JumpCloud Intrusion | Attacker Infrastructure Links Compromise to North Korean APT Activity

In recent news, the cloud-based IT management service JumpCloud publicly shared details gathered from the investigation into an intrusion on their network. Alongside the updated details, the organization shared a list of associated indicators of compromise (IOCs), noting attribution to an unnamed “sophisticated nation-state sponsored threat actor”.

Reviewing the newly released indicators of compromise, we associate the cluster of threat activity to a North Korean state sponsored APT. The IOCs are linked to a wide variety of activity we attribute to DPRK, overall centric to the supply chain targeting approach seen in previous campaigns.

Infrastructure Analysis

Based on the IOCs shared by JumpCloud, we were able to analyze the threat actor’s infrastructure. The following list is our starting point:


alwaysckain.com canolagroove.com centos-pkg.org
centos-repos.org datadog-cloud.com datadog-graph.com
launchruse.com nomadpkg.com nomadpkgs.com
primerosauxiliosperu.com reggedrobin.com toyourownbeat.com

IP Addresses

By mapping out this infrastructure, it is possible to show the links between the diverse set of IP addresses and pick up various patterns.

Triggering alerts on 192.185.5[.]189 alone is ill advised, as it’s a shared hosting server for many domains and not an indicator of malicious activity by itself. However, toyourownbeat[.]com shares an SSL certificate with skylerhaupt[.]com, indicating a potential relationship in owner.

The indicator 144.217.92[.]197 shared by JumpCloud does not host any domains from the list they shared, but we can see one similar through the use of passive DNS data: npmaudit[.]com, which was also just recently shared by GitHub in an alert of their own.

Based on public details available as of this writing, it’s unclear if the GitHub alert originated from the JumpCloud incident or if they are separate efforts by the same attacker.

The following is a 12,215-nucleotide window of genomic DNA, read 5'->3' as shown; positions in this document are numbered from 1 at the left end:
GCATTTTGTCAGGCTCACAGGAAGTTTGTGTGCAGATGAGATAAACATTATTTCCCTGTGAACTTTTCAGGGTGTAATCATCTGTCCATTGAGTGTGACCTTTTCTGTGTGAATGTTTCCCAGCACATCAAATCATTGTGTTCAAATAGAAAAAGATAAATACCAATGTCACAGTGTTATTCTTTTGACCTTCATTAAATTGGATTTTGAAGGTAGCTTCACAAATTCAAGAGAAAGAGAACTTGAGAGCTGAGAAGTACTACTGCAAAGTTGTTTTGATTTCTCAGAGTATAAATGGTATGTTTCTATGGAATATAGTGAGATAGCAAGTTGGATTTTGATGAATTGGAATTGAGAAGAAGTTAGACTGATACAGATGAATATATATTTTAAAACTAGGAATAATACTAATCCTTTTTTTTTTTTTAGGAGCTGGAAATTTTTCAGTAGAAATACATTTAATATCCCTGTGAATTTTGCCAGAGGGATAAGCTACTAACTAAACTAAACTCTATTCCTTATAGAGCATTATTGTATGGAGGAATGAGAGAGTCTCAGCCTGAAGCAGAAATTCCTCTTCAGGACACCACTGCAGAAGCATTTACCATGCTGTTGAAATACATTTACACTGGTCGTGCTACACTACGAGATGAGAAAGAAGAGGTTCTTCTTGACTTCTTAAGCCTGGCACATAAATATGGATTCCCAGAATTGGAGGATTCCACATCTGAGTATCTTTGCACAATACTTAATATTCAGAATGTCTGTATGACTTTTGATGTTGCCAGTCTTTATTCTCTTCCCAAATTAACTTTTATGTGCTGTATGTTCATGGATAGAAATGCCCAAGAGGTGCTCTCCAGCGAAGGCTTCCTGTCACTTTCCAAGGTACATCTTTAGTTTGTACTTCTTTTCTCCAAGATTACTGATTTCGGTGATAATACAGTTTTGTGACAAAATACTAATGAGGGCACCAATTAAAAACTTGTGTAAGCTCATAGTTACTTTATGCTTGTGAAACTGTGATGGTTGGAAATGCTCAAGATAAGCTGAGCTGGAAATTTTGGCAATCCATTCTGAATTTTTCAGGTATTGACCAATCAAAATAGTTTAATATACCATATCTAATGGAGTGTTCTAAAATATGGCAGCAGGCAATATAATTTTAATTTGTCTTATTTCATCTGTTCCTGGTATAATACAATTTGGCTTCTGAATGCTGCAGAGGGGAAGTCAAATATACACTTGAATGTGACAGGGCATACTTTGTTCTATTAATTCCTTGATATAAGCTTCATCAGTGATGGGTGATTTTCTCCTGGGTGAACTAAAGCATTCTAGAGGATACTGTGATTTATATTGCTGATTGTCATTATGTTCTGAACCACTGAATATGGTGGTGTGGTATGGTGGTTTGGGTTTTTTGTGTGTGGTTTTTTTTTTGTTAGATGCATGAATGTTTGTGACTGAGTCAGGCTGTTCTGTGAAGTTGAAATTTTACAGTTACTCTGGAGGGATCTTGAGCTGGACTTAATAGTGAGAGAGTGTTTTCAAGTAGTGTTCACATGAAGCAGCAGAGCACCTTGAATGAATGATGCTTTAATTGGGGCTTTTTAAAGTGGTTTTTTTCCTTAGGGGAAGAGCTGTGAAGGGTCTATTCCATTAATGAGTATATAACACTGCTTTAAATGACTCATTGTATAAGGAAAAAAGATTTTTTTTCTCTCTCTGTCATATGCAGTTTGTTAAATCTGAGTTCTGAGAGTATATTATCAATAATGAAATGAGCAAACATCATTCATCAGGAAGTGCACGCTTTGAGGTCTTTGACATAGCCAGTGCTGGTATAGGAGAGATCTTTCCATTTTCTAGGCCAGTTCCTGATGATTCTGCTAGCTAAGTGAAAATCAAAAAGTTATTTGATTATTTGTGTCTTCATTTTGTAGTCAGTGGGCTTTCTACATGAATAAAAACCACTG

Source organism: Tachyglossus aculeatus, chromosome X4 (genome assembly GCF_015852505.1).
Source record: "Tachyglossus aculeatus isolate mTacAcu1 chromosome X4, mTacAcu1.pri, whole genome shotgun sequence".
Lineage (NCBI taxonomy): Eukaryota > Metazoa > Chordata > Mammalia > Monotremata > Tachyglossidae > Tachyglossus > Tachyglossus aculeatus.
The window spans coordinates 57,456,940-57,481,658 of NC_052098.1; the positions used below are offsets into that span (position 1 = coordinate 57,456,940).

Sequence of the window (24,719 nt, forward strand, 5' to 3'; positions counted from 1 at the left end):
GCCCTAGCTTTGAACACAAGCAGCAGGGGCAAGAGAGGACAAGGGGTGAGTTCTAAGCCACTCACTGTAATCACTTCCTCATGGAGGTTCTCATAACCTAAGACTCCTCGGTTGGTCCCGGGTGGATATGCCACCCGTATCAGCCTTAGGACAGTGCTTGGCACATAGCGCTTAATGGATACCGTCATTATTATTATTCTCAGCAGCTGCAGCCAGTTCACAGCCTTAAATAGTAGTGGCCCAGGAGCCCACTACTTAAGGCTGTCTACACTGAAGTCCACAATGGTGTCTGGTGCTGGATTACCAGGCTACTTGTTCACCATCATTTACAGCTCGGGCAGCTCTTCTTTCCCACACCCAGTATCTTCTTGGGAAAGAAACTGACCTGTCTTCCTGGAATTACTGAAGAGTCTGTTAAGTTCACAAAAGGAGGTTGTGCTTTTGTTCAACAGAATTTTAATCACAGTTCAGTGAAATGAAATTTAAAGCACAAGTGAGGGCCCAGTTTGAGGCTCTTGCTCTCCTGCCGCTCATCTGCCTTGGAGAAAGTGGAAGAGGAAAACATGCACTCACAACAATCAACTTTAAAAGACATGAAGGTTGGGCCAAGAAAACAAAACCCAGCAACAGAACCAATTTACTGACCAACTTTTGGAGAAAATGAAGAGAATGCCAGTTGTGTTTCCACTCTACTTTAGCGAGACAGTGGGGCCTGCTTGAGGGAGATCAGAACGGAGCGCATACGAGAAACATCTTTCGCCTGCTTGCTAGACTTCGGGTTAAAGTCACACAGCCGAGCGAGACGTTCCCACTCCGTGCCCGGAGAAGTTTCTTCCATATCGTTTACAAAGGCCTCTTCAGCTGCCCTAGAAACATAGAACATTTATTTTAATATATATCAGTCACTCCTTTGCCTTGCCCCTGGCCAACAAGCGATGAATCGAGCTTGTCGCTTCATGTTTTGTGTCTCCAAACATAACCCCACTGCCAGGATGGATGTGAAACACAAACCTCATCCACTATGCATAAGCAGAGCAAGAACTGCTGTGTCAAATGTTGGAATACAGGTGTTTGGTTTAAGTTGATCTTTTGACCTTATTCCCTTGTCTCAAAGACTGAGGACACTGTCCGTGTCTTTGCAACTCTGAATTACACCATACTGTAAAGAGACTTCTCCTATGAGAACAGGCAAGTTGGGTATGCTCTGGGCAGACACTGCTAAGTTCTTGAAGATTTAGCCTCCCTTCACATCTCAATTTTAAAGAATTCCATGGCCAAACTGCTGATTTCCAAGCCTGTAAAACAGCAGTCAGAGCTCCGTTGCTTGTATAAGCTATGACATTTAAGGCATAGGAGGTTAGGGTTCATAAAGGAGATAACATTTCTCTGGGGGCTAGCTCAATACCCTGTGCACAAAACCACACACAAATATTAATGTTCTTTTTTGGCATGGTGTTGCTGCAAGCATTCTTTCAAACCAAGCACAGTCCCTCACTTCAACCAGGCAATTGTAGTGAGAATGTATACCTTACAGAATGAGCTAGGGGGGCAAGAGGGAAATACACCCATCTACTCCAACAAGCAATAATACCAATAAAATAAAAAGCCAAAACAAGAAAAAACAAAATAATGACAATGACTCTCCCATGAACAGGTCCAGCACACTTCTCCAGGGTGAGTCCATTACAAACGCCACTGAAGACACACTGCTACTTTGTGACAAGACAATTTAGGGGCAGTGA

Infrastructure Map Noting JumpCloud links
Infrastructure Map Noting JumpCloud links

Moving on to IP address 23.29.115[.]171, we can see through PDNS data that the domain npm-pool[.]org is related. Notably, this domain is quite similar to the NPM theme of domains shared in the GitHub alert.

Infrastructure Map Noting JumpCloud and GitHub Overlap
Infrastructure Map Noting JumpCloud and GitHub Overlap

While the following is not a strong indicator of attribution alone, it’s noteworthy that specific patterns in how the domains are constructed and used follow a similar pattern to other DPRK linked campaigns we track. Indicators with suspected actor association, but unverified as of this writing, include junknomad[.]com and insatageram[.]com (registered with jeanettar671belden[@]protonmail[.]com).

Additional pivots of potential interest can be made through other IPs, including 167.114.188[.]40, and to a variety of low confidence attacker-associated infrastructure.

Following the profile of the associated infrastructure from both the JumpCloud intrusion and the GitHub security alert, we can expand to further associated threat activity. For example, we can see clear links to other NPM and “package” themed infrastructure we associate with high to medium confidence, as noted in the list below. This list further expands thanks to the findings and blog from Phylum in late June.


Trivial pivots from here can be made to similar behaving infrastructure linked to TraderTraitor, as noted by GitHub, plus those of AppleJeus such as Celas Trade Pro via celasllc[.]com.


It is evident that North Korean threat actors are continuously adapting and exploring novel methods to infiltrate targeted networks. The JumpCloud intrusion serves as a clear illustration of their inclination towards supply chain targeting, which yields a multitude of potential subsequent intrusions. The DPRK demonstrates a profound understanding of the benefits derived from meticulously selecting high-value targets as a pivot point to conduct supply chain attacks into fruitful networks.